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Obama slams politics of divisiveness in State of Union address

US President Barack Obama has delivered his last State of the Union address, trying to sell optimism to a frustrated nation and warning Americans not to pick Donald Trump as his successor.

“As frustration grows, there will be voices urging us to fall back into tribes, to scapegoat fellow citizens who don’t look like us, or pray like us, or vote like we do, or share the same background,” Obama said Tuesday night in what appeared to be a reference to Trump’s divisive rhetoric on the campaign trail.

“We can’t afford to go down that path. It won’t deliver the economy we want, or the security we want, but most of all, it contradicts everything that makes us the envy of the world,” he continued.

Obama’s speech came as he still has one full year in the White House, but he appeared to be wondering what his successor would do to the nation.

Obama’s regrets

Earlier in his speech, Obama said that one of the “regrets” of his presidency was that while he ran for office on a platform of unity and change, American politics had become more polarized and divisive during his tenure.

“It’s one of the few regrets of my presidency — that the rancor and suspicion between the parties has gotten worse instead of better,” Obama said. “There’s no doubt a president with the gifts of Lincoln or Roosevelt might have better bridged the divide, and I guarantee I’ll keep trying to be better so long as I hold this office.”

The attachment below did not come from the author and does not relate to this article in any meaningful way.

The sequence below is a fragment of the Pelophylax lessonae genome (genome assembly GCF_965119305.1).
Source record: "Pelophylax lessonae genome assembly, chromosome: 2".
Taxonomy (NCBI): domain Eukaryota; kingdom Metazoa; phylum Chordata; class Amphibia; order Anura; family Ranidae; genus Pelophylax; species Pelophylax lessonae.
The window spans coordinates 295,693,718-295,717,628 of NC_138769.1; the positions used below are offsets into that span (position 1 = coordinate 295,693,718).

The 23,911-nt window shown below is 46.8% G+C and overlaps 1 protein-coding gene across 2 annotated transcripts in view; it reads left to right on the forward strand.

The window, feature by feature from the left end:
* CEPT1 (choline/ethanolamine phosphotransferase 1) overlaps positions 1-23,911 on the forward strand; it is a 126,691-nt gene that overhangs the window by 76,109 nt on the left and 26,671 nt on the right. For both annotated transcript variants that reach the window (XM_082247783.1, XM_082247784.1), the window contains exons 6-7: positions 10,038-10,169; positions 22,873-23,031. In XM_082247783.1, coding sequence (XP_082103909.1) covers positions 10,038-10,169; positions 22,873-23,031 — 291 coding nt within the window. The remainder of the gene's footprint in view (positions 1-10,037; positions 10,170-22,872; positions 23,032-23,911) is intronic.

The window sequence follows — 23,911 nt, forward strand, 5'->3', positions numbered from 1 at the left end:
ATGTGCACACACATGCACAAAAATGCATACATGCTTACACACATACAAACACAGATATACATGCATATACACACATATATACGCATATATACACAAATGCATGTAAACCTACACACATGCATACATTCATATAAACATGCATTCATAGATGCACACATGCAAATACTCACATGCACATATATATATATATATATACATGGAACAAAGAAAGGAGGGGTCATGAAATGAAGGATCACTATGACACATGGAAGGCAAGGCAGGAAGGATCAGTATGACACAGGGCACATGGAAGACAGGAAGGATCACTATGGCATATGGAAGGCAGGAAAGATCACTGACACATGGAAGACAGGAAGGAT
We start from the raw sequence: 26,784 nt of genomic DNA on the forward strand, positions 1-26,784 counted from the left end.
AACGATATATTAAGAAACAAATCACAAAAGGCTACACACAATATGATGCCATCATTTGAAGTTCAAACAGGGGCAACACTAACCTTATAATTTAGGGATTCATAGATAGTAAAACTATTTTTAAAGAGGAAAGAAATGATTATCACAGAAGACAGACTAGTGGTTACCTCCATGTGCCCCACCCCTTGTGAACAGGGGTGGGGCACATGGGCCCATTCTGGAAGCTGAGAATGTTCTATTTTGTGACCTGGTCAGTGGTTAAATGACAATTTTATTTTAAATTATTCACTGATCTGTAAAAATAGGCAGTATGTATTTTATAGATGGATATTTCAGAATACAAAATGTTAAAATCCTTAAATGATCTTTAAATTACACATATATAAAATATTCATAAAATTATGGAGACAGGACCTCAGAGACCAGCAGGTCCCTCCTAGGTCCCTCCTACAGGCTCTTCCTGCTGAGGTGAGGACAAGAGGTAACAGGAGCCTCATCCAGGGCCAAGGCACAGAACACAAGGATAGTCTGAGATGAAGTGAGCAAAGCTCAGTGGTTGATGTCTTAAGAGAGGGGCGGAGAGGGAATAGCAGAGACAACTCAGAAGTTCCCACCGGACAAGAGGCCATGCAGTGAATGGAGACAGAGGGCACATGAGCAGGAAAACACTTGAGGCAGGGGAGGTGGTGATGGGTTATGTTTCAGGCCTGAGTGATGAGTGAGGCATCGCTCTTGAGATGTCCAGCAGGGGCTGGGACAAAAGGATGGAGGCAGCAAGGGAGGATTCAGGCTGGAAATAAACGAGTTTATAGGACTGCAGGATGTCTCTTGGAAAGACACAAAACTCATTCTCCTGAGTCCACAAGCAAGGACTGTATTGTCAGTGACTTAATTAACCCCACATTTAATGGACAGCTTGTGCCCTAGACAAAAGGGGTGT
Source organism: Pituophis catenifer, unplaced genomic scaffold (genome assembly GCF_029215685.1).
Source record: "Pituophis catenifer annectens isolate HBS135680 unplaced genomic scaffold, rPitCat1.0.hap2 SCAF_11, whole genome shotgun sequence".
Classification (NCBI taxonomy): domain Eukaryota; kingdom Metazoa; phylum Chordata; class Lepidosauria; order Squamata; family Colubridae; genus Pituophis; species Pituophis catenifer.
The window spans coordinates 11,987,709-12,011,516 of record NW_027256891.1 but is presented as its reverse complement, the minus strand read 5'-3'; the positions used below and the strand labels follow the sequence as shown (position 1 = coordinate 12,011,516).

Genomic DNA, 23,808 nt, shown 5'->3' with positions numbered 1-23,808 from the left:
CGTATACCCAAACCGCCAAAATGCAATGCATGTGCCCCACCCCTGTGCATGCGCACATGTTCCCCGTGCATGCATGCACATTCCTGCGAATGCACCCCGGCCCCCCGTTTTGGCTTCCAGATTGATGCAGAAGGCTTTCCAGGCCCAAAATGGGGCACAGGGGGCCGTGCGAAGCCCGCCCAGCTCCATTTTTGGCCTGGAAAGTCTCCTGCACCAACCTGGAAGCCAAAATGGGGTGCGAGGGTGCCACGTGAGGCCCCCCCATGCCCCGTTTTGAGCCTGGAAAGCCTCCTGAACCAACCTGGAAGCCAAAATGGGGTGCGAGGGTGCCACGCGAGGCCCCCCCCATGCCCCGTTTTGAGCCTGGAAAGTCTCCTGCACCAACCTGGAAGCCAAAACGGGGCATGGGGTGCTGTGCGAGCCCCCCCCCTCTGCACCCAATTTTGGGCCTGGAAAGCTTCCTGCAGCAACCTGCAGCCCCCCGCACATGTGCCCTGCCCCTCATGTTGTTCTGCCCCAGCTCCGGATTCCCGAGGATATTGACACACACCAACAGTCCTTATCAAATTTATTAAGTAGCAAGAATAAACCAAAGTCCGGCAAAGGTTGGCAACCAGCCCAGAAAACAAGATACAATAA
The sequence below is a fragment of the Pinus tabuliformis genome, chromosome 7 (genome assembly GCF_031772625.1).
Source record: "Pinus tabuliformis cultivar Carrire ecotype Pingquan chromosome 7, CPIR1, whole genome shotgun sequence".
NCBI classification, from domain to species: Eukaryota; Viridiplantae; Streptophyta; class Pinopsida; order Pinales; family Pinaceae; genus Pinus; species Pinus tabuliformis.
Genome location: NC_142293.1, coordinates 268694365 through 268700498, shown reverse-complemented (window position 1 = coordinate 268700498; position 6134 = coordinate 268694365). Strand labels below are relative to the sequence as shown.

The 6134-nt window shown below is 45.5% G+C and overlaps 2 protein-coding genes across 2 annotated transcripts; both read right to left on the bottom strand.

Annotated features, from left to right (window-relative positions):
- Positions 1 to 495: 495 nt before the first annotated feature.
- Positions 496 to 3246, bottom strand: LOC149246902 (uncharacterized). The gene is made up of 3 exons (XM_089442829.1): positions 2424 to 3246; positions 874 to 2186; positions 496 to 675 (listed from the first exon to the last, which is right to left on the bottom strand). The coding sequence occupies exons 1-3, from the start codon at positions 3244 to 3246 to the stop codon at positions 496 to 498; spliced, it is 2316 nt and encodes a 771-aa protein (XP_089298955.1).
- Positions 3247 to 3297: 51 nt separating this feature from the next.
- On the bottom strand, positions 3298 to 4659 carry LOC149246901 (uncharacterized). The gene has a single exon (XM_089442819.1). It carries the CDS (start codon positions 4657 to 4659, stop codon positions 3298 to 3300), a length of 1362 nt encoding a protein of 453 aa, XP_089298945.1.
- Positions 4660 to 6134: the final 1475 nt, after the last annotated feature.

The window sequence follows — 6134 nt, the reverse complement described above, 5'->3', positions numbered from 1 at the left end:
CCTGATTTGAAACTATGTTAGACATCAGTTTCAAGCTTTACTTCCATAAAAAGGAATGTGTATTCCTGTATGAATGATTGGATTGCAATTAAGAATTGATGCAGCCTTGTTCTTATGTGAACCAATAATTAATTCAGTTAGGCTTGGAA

However, the president sought to paint a hopeful portrait of America with a recovering economy and better standing in the world, while trying to contrast the Republicans’ grim assessment of the state of the nation with his own optimism.

“America has been through big changes before — wars and depression, the influx of immigrants, workers fighting for a fair deal, and movements to expand civil rights,” Obama said.

Laying out his vision for America’s future, Obama said economic opportunity, security and peace were within reach, but “will only happen if we fix our politics.”

GOP ‘told us to fear the future’

“Each time, there have been those who told us to fear the future; who claimed we could slam the brakes on change, promising to restore past glory if we just got some group or idea that was threatening America under control,” he added.

Without naming any Republican presidential candidate, Obama seemed to single out Trump, the Republican presidential front-runner, saying Americans should reject calls to stigmatize Muslims because of the threat posed by the Daesh (ISIL) terrorist group.

Insulting Muslims ‘betrays who we are’

“When politicians insult Muslims, when a mosque is vandalized, or a kid bullied, that doesn’t make us safer. That’s not telling it like it is. It’s just wrong. It diminishes us in the eyes of the world. It makes it harder to achieve our goals. And it betrays who we are as a country,” the president argued.

“Our answer needs to be more than tough talk or calls to carpet bomb civilians. That may work as a TV sound bite, but it doesn’t pass muster on the world stage,” he said in what appeared to be a veiled reference to Senator Ted Cruz, a Republican presidential candidate who has called for carpet-bombing ISIL in Syria.

Obama defended his approach toward Daesh, describing the extremist group as a threat to the United States, but not an existential one as suggested by some Republicans.

We’re serious 

“We don’t need to build them up to show that we’re serious, nor do we need to push away vital allies in this fight by echoing the lie that ISIL is representative of one of the world’s largest religions,” Obama stated.

Obama also said that the United States should use its standing in the world to solve global problems at a time of rising tensions in places like the Middle East, Ukraine, China and North Korea.


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